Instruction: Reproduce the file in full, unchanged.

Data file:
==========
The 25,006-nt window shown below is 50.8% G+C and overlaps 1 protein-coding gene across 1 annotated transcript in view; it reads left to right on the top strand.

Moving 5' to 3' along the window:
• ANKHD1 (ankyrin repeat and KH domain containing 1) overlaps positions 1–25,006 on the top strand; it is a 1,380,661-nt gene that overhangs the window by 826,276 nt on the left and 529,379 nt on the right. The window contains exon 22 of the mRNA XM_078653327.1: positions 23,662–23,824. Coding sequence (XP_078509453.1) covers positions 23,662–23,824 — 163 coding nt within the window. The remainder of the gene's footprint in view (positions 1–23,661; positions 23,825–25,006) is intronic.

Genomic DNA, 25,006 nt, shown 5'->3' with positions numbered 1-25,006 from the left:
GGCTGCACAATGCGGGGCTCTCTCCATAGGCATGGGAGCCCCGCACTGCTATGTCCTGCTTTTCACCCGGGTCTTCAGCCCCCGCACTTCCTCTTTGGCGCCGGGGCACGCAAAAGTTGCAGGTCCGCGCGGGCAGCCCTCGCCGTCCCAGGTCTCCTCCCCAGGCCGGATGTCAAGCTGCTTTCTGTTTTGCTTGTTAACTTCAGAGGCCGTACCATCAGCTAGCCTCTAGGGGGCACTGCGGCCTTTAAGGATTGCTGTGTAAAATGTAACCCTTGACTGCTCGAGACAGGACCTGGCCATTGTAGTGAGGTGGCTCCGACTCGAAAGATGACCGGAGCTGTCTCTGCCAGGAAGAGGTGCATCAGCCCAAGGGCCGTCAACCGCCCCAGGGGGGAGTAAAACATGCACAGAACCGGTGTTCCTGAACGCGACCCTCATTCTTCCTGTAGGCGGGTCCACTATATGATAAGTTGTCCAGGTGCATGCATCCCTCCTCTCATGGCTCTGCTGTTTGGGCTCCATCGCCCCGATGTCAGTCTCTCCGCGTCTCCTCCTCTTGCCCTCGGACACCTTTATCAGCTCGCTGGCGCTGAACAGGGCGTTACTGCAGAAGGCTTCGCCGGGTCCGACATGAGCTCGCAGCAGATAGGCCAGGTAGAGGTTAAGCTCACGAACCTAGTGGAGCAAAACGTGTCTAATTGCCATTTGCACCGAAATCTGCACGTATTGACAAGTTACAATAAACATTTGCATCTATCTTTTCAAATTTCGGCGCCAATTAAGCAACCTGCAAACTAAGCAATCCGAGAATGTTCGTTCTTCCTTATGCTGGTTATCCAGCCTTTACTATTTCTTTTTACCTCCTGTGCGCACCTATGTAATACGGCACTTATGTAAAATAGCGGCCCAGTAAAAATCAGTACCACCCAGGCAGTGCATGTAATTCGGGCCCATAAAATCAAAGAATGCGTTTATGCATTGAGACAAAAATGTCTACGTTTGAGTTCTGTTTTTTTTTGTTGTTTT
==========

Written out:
The 25,006-nt window shown below is 50.8% G+C and overlaps 1 protein-coding gene across 1 annotated transcript in view; it reads left to right on the top strand.

Moving 5' to 3' along the window:
• ANKHD1 (ankyrin repeat and KH domain containing 1) overlaps positions 1–25,006 on the top strand; it is a 1,380,661-nt gene that overhangs the window by 826,276 nt on the left and 529,379 nt on the right. The window contains exon 22 of the mRNA XM_078653327.1: positions 23,662–23,824. Coding sequence (XP_078509453.1) covers positions 23,662–23,824 — 163 coding nt within the window. The remainder of the gene's footprint in view (positions 1–23,661; positions 23,825–25,006) is intronic.

Genomic DNA, 25,006 nt, shown 5'->3' with positions numbered 1-25,006 from the left:
GGCTGCACAATGCGGGGCTCTCTCCATAGGCATGGGAGCCCCGCACTGCTATGTCCTGCTTTTCACCCGGGTCTTCAGCCCCCGCACTTCCTCTTTGGCGCCGGGGCACGCAAAAGTTGCAGGTCCGCGCGGGCAGCCCTCGCCGTCCCAGGTCTCCTCCCCAGGCCGGATGTCAAGCTGCTTTCTGTTTTGCTTGTTAACTTCAGAGGCCGTACCATCAGCTAGCCTCTAGGGGGCACTGCGGCCTTTAAGGATTGCTGTGTAAAATGTAACCCTTGACTGCTCGAGACAGGACCTGGCCATTGTAGTGAGGTGGCTCCGACTCGAAAGATGACCGGAGCTGTCTCTGCCAGGAAGAGGTGCATCAGCCCAAGGGCCGTCAACCGCCCCAGGGGGGAGTAAAACATGCACAGAACCGGTGTTCCTGAACGCGACCCTCATTCTTCCTGTAGGCGGGTCCACTATATGATAAGTTGTCCAGGTGCATGCATCCCTCCTCTCATGGCTCTGCTGTTTGGGCTCCATCGCCCCGATGTCAGTCTCTCCGCGTCTCCTCCTCTTGCCCTCGGACACCTTTATCAGCTCGCTGGCGCTGAACAGGGCGTTACTGCAGAAGGCTTCGCCGGGTCCGACATGAGCTCGCAGCAGATAGGCCAGGTAGAGGTTAAGCTCACGAACCTAGTGGAGCAAAACGTGTCTAATTGCCATTTGCACCGAAATCTGCACGTATTGACAAGTTACAATAAACATTTGCATCTATCTTTTCAAATTTCGGCGCCAATTAAGCAACCTGCAAACTAAGCAATCCGAGAATGTTCGTTCTTCCTTATGCTGGTTATCCAGCCTTTACTATTTCTTTTTACCTCCTGTGCGCACCTATGTAATACGGCACTTATGTAAAATAGCGGCCCAGTAAAAATCAGTACCACCCAGGCAGTGCATGTAATTCGGGCCCATAAAATCAAAGAATGCGTTTATGCATTGAGACAAAAATGTCTACGTTTGAGTTCTGTTTTTTTTTGTTGTTTT